Nov. 10, 2023
Many potential homebuyers have pressed the pause button when it comes to buying a home. Before inflation and high interest rates, mortgage rates were around 3% … now they can be as high as 8%, the highest rate in 20 years.
But there might be good news on the horizon: It's looking like rates will go down in 2024. They probably won't go back down to those historic lows of 2020 and 2021, but once rates do fall, many homebuyers may get off the fence and buy.
But should you rush to make a home purchase just because rates have fallen? There are many things to consider when it comes to buying a home, not just the interest rate or the mortgage payment.
Here are three signs you shouldn't rush to buy a home even if interest rates fall.
1. You aren't sure you will be able to stay in the home for 5 years
If you cannot stay in the home for at least five years, you will probably take a hit financially when you sell. The way mortgages are structured, you pay much more interest in the first few years you own a house. Usually, it isn't until you are about five years into paying down your mortgage that you've made enough progress on the principal to make money or even break even when you sell.
2. You're buying because it feels like everyone else is
I can identify with this. When I bought my condo, everyone was racing to buy a home to finish checking off boxes on their list of what success looks like. Luckily, I bought a condo, not a house, and the purchase price was well under what I was pre-approved for. (And fun fact: Now I rent, and I prefer it.)
Really take a look at your finances and lifestyle and ask yourself if right now is the best time to buy a home. Do you travel a lot for work, are you up for a promotion in another city, or do you have lingering credit card debt to pay down? Then this may not be the best time to buy a home.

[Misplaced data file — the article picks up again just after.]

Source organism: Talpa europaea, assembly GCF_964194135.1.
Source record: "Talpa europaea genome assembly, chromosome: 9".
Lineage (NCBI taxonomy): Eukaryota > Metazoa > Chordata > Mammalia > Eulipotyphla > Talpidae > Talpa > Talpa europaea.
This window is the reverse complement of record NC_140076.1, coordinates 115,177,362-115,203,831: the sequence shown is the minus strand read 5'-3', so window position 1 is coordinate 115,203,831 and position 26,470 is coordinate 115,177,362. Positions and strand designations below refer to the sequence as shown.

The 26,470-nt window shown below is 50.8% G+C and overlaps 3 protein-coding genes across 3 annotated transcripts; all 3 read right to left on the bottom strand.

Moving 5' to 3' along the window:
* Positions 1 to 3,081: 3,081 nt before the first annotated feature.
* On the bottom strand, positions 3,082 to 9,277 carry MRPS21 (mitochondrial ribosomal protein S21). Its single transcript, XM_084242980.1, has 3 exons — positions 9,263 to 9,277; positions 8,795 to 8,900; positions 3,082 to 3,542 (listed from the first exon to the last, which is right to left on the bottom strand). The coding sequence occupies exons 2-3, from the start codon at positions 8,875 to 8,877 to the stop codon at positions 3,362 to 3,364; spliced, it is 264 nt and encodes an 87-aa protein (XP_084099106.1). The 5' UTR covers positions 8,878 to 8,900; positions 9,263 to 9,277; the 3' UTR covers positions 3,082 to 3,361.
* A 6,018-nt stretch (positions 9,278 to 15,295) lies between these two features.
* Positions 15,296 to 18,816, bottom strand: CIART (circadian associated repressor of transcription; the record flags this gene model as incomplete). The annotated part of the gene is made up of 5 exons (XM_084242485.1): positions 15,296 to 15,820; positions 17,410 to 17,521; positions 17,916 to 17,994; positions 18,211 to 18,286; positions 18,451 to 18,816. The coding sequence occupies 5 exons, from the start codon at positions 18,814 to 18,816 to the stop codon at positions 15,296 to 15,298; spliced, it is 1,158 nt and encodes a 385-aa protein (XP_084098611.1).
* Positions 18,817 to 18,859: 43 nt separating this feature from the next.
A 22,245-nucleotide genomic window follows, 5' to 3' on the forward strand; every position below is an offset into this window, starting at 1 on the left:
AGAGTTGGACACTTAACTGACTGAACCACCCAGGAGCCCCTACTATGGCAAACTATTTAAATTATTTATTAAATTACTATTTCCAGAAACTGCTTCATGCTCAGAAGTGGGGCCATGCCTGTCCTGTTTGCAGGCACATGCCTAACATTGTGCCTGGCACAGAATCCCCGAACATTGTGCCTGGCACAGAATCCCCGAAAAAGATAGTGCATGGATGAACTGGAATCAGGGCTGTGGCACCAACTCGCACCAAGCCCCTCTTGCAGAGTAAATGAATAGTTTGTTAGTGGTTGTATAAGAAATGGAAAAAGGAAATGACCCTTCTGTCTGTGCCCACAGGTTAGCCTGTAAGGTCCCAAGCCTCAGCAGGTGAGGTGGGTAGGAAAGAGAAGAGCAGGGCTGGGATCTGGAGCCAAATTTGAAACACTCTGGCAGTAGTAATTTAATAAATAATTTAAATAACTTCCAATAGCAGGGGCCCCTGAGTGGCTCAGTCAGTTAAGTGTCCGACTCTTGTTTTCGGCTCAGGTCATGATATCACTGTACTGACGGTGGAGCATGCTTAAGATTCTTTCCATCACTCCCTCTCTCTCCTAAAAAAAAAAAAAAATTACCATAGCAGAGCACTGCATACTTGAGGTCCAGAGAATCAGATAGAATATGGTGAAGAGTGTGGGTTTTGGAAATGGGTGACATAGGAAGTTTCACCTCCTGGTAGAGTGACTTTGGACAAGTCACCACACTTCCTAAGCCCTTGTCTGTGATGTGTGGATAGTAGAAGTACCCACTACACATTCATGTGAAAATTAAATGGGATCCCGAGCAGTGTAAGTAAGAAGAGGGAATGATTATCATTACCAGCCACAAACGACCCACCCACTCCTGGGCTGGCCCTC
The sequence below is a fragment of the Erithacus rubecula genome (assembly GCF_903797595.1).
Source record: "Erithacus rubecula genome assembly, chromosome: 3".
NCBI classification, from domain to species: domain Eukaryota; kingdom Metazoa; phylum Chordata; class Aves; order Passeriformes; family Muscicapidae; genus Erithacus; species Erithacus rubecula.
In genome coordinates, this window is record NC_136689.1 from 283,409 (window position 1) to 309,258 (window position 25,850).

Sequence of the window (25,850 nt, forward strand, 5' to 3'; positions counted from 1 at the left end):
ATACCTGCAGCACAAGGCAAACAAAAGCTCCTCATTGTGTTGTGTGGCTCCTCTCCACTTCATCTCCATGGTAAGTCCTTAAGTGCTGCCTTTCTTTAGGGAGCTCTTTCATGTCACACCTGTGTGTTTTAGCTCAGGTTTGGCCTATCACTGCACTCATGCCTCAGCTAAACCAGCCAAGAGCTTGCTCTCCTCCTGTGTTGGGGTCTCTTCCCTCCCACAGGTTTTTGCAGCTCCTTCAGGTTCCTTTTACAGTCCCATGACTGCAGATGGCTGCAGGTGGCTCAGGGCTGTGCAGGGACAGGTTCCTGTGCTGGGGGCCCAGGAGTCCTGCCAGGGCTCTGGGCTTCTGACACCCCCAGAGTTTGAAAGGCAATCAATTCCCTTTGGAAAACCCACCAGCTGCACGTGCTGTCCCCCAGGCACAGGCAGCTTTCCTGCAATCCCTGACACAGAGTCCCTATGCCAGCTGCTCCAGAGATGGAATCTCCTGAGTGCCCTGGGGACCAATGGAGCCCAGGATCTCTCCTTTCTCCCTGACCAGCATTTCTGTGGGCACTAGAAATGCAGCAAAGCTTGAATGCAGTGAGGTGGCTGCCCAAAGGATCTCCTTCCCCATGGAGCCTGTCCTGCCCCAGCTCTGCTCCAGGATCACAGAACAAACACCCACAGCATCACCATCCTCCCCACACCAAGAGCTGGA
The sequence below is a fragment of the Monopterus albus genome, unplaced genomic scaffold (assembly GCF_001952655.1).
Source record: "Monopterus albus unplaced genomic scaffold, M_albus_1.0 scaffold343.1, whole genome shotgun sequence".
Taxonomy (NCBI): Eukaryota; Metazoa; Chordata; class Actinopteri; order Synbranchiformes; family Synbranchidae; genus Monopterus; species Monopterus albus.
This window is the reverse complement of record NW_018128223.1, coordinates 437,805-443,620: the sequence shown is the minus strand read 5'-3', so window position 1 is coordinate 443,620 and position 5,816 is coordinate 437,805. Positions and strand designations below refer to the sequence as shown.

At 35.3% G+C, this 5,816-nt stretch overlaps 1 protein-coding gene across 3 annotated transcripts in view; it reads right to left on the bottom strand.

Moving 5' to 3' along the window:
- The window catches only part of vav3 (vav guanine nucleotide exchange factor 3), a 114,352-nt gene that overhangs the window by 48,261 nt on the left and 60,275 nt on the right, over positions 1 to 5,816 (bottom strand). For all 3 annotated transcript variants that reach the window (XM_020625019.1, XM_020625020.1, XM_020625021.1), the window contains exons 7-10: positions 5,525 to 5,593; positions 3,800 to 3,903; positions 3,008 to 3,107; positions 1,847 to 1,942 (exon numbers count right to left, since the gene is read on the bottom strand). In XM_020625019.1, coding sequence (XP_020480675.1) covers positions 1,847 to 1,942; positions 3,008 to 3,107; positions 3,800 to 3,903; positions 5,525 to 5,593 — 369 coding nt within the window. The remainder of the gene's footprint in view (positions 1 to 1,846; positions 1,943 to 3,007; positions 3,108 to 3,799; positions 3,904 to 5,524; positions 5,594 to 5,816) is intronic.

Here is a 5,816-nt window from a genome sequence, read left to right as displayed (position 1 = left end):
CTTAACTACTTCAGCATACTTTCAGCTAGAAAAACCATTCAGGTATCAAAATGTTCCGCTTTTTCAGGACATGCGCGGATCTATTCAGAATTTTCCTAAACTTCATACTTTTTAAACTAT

There is more to owning a home than the interest rate. Rates could be 0%, but if a home doesn't fit into your budget or lifestyle right now, it just doesn't.
3. You are stretching to be able to afford the home
If it is taking everything you have to get to the closing table, it might be better to wait to buy a home. If you are wiped out after the down payment and closing costs, think about if that is where you want to be, financially. Being house poor is a real thing.
If your credit is not the best right now and that is resulting in a higher interest rate, maybe wait six months to a year and work on your credit score so you can be in the position to get the best interest rate possible.
Even though buying a home may be the American dream, attempting to buy a home in the middle of building an emergency fund, paying off credit card debt, or being unsettled in your career or location does not make financial sense — regardless of the interest rate.
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